Last Friday night Chris organised to take me on a surprise date. He picked a restaurant, booked a table, and didn’t tell me where we were going until Friday morning. He’s a keeper. Sitting down at the cosy table at 1889 Enoteca I picked up the menu and took a deep breath. I was so excited to choose the meal that I felt like right in that moment. For interest sake I ended up with the bread and olives to start, cacio e pepe with a dry white for main, and the tiramisu with a glass of Vin Santo to finish off the evening.
Later in the evening as I was falling asleep I took some time to reflect on how different I feel when I go out to eat nowadays. A few years ago an unexpected date night at an Italian restaurant with lots of rich choices, homemade bread on the table, and multiple glasses of wine would have been a major source of anxiety. In fact, if Chris had sprung a surprise date on me on a day when I didn’t have time to exercise I would probably have been so anxious that I would have picked a fight and ruined his wonderful intentions. That anxiety around food and meal times is a product of diet culture, and being sold the idea that we have to earn our right to eat and enjoy food.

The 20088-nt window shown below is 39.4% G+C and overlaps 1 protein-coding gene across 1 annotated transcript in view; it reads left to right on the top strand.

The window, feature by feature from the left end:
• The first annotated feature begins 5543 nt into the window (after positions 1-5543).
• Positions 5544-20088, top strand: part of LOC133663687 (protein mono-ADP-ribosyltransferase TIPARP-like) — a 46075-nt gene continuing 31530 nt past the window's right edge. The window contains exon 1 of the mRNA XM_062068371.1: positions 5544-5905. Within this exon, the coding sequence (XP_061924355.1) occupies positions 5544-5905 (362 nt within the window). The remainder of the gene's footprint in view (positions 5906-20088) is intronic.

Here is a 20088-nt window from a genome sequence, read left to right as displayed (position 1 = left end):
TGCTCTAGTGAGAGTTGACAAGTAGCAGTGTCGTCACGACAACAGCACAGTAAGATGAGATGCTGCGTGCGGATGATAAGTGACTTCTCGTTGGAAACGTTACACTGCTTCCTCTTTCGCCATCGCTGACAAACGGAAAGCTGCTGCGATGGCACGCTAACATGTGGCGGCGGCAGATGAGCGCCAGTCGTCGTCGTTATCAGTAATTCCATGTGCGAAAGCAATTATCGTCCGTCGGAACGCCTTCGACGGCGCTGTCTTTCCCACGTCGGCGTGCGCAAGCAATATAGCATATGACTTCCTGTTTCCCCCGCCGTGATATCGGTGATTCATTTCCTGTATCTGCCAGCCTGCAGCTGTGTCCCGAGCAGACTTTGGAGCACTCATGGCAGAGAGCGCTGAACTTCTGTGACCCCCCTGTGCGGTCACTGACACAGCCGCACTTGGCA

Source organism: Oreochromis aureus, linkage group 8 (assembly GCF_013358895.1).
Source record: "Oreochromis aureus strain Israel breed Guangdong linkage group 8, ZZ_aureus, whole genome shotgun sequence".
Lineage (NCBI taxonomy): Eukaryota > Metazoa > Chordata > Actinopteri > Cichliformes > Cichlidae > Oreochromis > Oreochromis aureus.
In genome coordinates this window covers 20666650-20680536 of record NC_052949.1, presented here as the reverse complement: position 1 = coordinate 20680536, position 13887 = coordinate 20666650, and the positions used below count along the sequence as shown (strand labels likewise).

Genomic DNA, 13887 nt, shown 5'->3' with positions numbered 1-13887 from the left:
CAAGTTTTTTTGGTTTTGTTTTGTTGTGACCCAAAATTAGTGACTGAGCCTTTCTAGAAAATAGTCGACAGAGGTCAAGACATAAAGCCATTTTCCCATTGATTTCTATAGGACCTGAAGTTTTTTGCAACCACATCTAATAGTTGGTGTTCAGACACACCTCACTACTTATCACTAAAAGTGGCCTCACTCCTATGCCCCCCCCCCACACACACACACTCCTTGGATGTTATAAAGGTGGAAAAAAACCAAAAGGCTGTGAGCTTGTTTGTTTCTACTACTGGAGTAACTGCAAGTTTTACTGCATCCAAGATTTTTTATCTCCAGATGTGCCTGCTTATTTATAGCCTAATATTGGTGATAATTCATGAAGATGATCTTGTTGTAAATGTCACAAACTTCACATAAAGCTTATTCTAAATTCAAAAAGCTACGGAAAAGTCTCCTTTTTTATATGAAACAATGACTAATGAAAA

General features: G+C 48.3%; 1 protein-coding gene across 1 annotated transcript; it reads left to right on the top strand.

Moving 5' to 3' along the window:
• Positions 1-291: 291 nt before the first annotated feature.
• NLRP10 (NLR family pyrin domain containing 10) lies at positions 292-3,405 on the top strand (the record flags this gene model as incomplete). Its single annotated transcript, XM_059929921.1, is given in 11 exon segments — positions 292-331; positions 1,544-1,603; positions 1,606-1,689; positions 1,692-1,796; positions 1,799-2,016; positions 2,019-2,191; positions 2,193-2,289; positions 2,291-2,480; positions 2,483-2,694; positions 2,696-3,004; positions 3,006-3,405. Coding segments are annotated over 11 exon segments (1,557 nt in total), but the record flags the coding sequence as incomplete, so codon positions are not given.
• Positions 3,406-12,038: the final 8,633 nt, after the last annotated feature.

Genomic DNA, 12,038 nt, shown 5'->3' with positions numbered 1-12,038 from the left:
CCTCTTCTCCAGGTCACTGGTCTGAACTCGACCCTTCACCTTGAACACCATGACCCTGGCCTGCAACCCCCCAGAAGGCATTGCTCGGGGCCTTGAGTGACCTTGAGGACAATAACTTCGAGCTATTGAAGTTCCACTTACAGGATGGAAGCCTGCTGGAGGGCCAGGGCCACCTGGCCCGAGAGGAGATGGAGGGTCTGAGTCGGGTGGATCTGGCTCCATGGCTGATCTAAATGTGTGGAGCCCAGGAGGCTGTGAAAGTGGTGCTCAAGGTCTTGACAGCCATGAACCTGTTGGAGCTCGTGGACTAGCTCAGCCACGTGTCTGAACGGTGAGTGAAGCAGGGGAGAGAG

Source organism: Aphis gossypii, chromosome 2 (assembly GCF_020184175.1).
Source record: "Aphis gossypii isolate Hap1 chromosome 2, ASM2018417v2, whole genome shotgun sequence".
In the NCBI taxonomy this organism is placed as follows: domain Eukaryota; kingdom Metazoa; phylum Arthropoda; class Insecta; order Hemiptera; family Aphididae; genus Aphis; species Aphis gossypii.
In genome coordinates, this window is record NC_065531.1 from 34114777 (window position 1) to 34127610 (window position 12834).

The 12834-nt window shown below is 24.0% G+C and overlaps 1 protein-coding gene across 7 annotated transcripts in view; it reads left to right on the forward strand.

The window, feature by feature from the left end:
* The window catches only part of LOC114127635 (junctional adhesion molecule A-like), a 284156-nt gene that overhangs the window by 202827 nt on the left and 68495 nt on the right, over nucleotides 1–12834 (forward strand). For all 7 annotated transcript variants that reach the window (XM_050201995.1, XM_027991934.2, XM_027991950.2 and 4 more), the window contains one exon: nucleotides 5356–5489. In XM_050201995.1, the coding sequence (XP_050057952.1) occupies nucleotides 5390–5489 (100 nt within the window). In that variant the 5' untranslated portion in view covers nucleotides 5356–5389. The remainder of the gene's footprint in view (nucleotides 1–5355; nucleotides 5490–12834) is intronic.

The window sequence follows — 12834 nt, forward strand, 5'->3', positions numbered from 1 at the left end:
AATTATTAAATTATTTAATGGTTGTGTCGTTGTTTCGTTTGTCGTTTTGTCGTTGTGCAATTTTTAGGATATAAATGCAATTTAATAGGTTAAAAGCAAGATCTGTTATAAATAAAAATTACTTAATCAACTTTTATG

Breaking news: You DO NOT have to earn your right to eat and enjoy food.Since discovering Intuitive Eating and a world of helpful blogs and resources dedicated to embracing life outside of diet culture I have learned to reduce my anxiety around food and meal times, and just enjoy them for what they are: a chance to nourish my body and connect to people I love the most.
Now, it wasn’t as easy as just deciding not to be anxious around food, so today I would like to share with you a few things I did, and still do, to deal with and reduce my meal time anxiety. Just a note for those reading who may have an eating disorder, or are in recovery from an eating disorder, please contact a suitable health professional for individualised advice. This is just my personal experience and not intended to replace professional, individual counselling.
I tune into my hunger and fullness levels.
I like to get a gauge of how hungry I am before I look at the menu and order my meal. Perhaps I am very hungry that day and need a heartier meal, or maybe my appetite is only small and a fresh salad seems like the perfect choice. Rather than telling my body what it is allowed to have based on what I have eaten that day I trust my body to tell me what it needs to satisfy its hunger. I like to check in with my hunger/fullness levels about half/three-quarters way through my meal again to see if I am satisfied, or if I should keep eating. If I feel comfortably full then I am done eating. If I really like it (and it’s the kind of place you can do this) I can always ask for a doggy bag to take home for lunch the next day, or I can choose to keep eating past my fullness levels if I really want to (<– you don’t have to be perfect).
I take a few deep breaths before looking at the menu.